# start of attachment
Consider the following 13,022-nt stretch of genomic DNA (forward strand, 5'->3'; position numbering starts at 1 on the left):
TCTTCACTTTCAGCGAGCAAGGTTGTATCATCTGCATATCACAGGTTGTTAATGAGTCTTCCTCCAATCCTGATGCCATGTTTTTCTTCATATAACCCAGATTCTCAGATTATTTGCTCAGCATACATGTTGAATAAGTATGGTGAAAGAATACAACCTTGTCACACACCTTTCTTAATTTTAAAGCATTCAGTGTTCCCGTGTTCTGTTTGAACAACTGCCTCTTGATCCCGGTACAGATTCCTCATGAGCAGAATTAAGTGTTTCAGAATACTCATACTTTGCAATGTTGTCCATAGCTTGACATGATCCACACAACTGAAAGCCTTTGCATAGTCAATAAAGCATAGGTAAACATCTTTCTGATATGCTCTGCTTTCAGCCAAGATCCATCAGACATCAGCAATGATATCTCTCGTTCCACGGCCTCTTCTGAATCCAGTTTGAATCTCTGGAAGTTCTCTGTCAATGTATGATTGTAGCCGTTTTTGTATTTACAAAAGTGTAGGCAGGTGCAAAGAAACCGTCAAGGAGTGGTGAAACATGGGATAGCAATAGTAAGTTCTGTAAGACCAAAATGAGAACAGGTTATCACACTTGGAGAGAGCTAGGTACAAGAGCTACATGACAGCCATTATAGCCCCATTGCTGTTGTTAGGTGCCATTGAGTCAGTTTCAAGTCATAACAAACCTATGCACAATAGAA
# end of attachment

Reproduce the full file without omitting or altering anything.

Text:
Consider the following 13,022-nt stretch of genomic DNA (forward strand, 5'->3'; position numbering starts at 1 on the left):
TCTTCACTTTCAGCGAGCAAGGTTGTATCATCTGCATATCACAGGTTGTTAATGAGTCTTCCTCCAATCCTGATGCCATGTTTTTCTTCATATAACCCAGATTCTCAGATTATTTGCTCAGCATACATGTTGAATAAGTATGGTGAAAGAATACAACCTTGTCACACACCTTTCTTAATTTTAAAGCATTCAGTGTTCCCGTGTTCTGTTTGAACAACTGCCTCTTGATCCCGGTACAGATTCCTCATGAGCAGAATTAAGTGTTTCAGAATACTCATACTTTGCAATGTTGTCCATAGCTTGACATGATCCACACAACTGAAAGCCTTTGCATAGTCAATAAAGCATAGGTAAACATCTTTCTGATATGCTCTGCTTTCAGCCAAGATCCATCAGACATCAGCAATGATATCTCTCGTTCCACGGCCTCTTCTGAATCCAGTTTGAATCTCTGGAAGTTCTCTGTCAATGTATGATTGTAGCCGTTTTTGTATTTACAAAAGTGTAGGCAGGTGCAAAGAAACCGTCAAGGAGTGGTGAAACATGGGATAGCAATAGTAAGTTCTGTAAGACCAAAATGAGAACAGGTTATCACACTTGGAGAGAGCTAGGTACAAGAGCTACATGACAGCCATTATAGCCCCATTGCTGTTGTTAGGTGCCATTGAGTCAGTTTCAAGTCATAACAAACCTATGCACAATAGAA